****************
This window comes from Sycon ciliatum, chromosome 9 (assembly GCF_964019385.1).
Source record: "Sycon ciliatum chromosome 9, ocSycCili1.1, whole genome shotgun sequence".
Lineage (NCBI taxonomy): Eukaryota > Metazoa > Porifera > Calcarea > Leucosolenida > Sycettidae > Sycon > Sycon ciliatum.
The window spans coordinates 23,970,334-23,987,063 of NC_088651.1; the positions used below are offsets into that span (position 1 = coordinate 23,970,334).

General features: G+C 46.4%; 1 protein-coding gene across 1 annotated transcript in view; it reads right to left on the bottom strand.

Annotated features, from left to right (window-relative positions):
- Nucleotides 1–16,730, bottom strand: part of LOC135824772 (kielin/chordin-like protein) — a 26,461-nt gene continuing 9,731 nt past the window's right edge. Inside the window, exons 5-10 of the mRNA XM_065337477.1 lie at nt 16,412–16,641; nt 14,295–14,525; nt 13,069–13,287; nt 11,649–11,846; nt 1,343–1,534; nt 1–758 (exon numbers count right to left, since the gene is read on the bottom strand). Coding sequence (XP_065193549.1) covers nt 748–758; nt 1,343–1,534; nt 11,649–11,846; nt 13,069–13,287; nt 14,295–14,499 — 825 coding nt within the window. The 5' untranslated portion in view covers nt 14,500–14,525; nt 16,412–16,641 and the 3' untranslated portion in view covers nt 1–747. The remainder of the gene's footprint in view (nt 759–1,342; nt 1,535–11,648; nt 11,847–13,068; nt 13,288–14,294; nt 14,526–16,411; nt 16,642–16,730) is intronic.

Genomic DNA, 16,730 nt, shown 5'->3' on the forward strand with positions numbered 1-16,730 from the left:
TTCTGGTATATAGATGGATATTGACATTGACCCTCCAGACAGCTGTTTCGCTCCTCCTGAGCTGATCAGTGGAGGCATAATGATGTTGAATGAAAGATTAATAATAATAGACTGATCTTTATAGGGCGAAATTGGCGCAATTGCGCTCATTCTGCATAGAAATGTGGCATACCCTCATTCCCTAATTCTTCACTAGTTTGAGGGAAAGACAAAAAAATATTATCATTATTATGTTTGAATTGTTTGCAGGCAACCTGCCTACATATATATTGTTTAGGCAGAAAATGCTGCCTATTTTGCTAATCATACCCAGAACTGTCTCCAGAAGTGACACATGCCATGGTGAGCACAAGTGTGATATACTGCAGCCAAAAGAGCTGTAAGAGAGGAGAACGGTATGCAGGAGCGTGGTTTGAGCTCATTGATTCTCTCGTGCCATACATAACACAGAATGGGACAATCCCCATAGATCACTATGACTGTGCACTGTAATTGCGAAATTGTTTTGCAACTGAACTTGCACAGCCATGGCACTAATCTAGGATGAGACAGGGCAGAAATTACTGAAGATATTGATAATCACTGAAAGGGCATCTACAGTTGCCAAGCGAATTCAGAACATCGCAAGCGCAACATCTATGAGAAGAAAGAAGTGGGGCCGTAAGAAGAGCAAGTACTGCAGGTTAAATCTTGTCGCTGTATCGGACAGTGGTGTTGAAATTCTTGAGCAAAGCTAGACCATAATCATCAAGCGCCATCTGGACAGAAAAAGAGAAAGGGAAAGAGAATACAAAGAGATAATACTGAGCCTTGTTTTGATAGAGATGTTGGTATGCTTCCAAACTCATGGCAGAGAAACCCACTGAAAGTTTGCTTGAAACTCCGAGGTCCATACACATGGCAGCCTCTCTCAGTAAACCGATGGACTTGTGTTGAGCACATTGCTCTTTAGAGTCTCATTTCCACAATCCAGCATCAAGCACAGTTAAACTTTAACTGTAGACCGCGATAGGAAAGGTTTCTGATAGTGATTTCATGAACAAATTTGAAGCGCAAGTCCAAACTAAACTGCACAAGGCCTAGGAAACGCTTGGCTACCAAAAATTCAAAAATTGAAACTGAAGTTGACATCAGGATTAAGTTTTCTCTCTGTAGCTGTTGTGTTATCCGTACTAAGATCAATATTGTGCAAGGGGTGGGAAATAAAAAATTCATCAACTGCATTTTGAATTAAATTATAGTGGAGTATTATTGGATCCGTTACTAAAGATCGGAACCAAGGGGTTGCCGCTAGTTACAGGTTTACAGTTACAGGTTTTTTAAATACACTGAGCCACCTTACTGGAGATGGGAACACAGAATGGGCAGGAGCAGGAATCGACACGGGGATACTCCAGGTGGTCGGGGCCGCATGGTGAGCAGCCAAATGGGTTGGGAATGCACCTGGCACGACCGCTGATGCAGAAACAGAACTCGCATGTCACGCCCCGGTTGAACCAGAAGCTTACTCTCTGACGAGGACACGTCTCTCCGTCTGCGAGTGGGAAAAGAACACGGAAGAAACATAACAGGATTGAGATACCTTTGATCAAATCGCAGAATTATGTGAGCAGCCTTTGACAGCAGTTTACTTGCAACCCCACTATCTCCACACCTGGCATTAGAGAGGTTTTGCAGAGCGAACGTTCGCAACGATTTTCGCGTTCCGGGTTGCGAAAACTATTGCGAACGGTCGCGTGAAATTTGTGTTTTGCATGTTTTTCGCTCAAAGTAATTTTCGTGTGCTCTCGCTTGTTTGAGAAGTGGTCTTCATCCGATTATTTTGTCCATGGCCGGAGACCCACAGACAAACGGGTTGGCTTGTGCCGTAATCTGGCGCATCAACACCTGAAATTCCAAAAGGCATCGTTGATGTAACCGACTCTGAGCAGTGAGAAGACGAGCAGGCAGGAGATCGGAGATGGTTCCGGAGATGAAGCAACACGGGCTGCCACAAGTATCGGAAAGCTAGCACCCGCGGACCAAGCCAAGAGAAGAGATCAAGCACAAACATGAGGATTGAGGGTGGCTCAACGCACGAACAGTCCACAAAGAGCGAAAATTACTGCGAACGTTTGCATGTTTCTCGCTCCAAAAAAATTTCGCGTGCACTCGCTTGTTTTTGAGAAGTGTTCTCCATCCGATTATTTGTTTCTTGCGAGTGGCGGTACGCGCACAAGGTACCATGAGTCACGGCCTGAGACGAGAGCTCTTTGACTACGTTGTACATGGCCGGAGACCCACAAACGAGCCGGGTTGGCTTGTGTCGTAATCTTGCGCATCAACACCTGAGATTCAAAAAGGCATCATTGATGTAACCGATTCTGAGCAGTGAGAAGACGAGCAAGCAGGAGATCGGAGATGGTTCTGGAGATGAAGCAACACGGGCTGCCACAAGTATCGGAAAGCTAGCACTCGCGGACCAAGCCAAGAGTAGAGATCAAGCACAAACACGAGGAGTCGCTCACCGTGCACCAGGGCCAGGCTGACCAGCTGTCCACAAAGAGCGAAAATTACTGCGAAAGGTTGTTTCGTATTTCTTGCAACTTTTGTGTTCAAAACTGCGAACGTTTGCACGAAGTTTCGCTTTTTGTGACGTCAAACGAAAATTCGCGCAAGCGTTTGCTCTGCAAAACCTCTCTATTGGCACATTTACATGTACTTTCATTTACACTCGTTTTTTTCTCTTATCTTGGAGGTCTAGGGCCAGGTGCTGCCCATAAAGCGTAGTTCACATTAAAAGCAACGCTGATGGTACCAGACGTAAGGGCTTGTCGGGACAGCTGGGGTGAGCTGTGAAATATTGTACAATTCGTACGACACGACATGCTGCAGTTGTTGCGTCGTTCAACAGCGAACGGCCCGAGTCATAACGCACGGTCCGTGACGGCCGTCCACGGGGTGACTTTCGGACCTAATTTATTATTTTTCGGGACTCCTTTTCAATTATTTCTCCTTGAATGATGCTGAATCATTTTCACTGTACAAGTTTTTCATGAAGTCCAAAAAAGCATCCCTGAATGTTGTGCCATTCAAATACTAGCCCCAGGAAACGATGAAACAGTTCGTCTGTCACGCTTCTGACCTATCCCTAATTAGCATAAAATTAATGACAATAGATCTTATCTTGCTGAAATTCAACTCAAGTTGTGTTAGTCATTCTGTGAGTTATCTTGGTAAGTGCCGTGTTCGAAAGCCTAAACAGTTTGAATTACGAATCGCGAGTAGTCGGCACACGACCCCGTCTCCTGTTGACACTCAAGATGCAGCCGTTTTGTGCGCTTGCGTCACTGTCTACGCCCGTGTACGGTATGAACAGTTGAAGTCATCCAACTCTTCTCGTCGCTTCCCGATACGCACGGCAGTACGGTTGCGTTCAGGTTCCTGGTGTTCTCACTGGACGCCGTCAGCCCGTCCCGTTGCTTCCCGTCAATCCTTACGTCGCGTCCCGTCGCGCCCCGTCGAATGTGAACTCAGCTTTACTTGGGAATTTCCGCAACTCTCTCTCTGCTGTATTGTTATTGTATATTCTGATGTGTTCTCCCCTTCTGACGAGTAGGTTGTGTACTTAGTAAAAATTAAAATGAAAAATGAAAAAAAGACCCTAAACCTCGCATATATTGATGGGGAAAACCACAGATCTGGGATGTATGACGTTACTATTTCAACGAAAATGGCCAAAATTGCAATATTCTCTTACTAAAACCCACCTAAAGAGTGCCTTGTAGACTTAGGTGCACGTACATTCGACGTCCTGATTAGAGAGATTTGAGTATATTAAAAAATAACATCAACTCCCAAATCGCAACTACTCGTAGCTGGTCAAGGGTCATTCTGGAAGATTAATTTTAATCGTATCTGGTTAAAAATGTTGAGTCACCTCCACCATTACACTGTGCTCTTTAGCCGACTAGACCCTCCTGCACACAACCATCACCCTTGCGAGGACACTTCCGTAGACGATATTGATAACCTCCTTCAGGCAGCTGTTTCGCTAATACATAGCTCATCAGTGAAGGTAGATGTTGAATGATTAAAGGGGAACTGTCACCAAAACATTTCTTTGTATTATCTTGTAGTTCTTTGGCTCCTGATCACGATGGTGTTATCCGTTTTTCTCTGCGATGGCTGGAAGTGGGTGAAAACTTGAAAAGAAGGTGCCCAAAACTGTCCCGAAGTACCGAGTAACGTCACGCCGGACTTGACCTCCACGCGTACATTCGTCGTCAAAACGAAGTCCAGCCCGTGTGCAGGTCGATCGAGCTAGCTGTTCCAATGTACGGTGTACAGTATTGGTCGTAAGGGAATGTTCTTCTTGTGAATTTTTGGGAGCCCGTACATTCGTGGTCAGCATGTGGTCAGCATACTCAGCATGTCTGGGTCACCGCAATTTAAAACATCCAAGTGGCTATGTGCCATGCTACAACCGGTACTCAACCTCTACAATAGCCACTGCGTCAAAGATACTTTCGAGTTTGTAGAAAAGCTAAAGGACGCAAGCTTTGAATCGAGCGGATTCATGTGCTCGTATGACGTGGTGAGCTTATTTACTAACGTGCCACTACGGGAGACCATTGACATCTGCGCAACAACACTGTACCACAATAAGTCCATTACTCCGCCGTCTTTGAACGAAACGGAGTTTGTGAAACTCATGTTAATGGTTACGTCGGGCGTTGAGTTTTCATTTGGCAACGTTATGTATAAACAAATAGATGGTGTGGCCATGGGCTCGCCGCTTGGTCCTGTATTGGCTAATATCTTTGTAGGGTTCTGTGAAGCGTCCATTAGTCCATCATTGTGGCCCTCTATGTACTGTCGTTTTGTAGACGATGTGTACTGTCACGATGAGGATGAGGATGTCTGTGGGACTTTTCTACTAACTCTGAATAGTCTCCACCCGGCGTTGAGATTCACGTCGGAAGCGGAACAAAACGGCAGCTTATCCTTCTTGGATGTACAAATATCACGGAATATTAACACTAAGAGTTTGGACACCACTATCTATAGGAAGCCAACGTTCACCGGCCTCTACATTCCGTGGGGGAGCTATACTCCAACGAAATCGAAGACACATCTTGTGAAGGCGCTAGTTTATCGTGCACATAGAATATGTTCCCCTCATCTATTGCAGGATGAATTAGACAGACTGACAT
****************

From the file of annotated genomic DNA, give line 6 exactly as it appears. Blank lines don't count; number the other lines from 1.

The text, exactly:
Annotated features, from left to right (window-relative positions):